In New York State, a parent has no obligation to leave an inheritance to a child. Many other countries have “forced heirship” which prohibits parents from disinheriting children, but Louisiana is the only US state with such a law. In New York, the only relative who cannot be disinherited is a surviving spouse. The surviving spouse has the right to an “elective share” of their decedent-spouse’s estate, amounting to the higher of $50,000 or 1/3 of the estate. Parents choose to disinherit children for many reasons – some benign. Sometimes a child has enough money of their own, already received their portion of inheritance. Other times a parent disapprove of a child’s lifestyle choice or simply don’t have a close relationship. Whatever the reasons, people are generally able to leave their assets to whomever they wish. But that doesn’t mean that the disinherited child can’t cause trouble.
Disinheriting a Child in a Will is NOT airtight
Even though a parent can disinherit a child in a Last Will & Testament, it is not the best method because the disinherited can make waves. When a person dies with a Will, the executor must file a probate petition with the Surrogate’s Court. The law also requires that every person with an interest in the estate receive a copy of the Will. A child of the deceased is always an interested party because they would automatically inherit if there had been no Will. The interested party must either sign a Waiver and Consent or be issued a citation to appear in court. If they refuse to sign a Waiver and Consent, a court date is set where the disinherited child will have to appear in court. In this way the probate proceeding is stalled.
How Can a Disinherited Child Cause Trouble?
A disinherited child gets a copy of the Will and a court date where they have the opportunity to object. They could contest the Will alleging fraud, undue influence, duress, or that the decedent lacked the requisite mental capacity. If they can get the Will thrown out, they can then inherit! This is because the law of intestacy is very strict. If an unmarried person dies without a Will (“intestate”) with children, the children split the estate equally. The disinherited party can force a settlement by delaying the case. Sometimes it is more cost effective to settle than litigate.
Three Ways to Disinherit a Child
Revocable trust instead of a Will
There are steps one can take when disinheriting a child to avoid unnecessary expense, delay, and possible litigation. One way to avoid a costly and time-consuming Will contest is to put assets into a trust. Any assets held in a trust avoid the probate process. Avoiding probate means the disinherited child is not entitled to notice nor is their consent required. At the trust creator’s death, the trustee simply follows the terms of the trust when distributing the assets to beneficiaries. The disinherited child would not to be involved nor entitled to a copy of the trust.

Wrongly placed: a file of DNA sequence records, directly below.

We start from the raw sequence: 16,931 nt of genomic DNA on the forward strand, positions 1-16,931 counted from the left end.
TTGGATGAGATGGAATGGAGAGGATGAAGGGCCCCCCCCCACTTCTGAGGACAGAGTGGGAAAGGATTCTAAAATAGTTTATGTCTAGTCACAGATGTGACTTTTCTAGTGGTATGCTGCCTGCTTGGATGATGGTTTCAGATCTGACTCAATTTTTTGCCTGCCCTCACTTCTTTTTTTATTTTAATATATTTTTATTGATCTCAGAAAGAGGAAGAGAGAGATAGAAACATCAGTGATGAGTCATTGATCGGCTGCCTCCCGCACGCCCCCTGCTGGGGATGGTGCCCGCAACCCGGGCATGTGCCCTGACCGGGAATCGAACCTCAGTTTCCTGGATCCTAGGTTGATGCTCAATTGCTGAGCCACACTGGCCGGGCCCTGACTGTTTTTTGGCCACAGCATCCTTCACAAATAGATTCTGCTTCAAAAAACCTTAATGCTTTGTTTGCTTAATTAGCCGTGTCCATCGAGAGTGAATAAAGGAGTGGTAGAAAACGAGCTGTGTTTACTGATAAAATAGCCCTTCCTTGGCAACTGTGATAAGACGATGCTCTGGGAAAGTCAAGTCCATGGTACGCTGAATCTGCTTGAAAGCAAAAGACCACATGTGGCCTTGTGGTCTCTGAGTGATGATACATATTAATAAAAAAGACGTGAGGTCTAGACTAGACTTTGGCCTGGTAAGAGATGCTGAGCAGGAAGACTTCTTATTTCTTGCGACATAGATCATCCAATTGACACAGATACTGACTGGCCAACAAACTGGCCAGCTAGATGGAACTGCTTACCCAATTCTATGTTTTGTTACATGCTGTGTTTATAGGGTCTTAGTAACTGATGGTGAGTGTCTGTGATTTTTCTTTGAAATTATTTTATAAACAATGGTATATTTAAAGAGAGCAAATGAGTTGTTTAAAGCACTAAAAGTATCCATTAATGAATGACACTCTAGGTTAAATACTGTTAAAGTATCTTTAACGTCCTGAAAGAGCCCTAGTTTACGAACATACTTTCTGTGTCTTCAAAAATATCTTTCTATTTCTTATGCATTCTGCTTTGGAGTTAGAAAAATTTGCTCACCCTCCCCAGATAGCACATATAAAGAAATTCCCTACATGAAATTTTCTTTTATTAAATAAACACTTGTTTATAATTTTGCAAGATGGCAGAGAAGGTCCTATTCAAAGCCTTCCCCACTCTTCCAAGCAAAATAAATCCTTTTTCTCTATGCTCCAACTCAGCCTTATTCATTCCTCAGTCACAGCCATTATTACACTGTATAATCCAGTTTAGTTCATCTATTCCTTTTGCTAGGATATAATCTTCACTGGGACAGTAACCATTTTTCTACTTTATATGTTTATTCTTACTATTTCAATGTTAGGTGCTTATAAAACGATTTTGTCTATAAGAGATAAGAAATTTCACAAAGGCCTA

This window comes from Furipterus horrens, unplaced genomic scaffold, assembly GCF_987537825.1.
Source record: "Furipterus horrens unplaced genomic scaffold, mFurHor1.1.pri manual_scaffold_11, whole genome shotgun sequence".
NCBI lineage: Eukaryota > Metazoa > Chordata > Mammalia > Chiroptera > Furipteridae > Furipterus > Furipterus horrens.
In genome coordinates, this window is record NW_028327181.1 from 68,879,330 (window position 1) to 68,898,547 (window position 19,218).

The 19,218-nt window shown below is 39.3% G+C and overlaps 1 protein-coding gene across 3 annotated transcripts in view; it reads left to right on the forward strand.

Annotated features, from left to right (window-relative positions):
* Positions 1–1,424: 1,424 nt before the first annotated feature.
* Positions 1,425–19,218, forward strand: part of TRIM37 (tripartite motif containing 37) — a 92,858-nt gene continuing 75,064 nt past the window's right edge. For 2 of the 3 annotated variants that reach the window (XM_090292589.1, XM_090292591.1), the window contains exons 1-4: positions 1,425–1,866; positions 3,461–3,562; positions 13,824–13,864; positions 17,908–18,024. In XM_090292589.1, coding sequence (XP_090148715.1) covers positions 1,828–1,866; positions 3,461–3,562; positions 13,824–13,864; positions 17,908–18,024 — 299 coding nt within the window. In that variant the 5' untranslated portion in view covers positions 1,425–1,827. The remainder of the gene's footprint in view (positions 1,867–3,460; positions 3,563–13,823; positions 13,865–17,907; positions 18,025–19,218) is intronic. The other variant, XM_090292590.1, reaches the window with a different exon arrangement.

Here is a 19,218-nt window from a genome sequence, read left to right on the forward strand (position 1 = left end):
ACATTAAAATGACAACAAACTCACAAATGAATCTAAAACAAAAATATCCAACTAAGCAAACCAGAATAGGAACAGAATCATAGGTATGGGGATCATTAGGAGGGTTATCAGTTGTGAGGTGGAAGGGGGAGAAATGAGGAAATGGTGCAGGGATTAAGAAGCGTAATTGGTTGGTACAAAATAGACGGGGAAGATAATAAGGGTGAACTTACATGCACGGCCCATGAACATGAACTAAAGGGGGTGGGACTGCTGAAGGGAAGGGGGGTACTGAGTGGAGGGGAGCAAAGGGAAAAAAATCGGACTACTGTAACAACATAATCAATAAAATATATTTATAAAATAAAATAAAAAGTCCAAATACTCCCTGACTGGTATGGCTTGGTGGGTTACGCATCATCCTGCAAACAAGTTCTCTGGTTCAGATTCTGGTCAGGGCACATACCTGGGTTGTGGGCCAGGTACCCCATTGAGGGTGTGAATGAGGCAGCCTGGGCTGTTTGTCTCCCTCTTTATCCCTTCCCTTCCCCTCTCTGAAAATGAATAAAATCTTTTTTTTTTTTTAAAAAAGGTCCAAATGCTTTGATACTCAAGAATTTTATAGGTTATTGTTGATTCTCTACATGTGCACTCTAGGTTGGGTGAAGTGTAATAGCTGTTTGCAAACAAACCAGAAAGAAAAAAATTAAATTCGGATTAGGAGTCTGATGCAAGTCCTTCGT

Joint ownership & designated beneficiaries
Alternatively, assets that are jointly owned or have designated beneficiaries avoid probate. Such assets instead pass directly to the joint owner or beneficiary at death. Jointly held assets could be bank accounts or real estate. Common assets with beneficiaries are retirement accounts and life insurance. The disinherited child’s consent is not required and they have no right to any information concerning the distributions.
Have less than a $50,000 pass through your estate
Finally, where a person passes away with $50,000 or less in personal property and didn’t own any real property solely in their own name, a small estate proceeding is available. A small estate proceeding, also known as a Voluntary Administration, still involves the Surrogates Court but it is a simpler process. Although notice needs to be given to the decedent’s distributees, a Waiver & Consent form is not required. So, a disinherited child still gets a copy of the Will but they cannot hold the probate process hostage. They can also still contest the Will – but they don’t get a convenient date to show up in court. They must hire their own attorney and start the litigation process – which is often enough of a deterrent to curtail unsubstantiated Will contests.
Disinheriting a child can create problems down the road should the disinherited child challenge the Will. If you plan on disinheriting a child, consult an experienced trusts and estates attorney. An estate planning attorney can ensure all your assets pass to your chosen beneficiaries’ drama-free.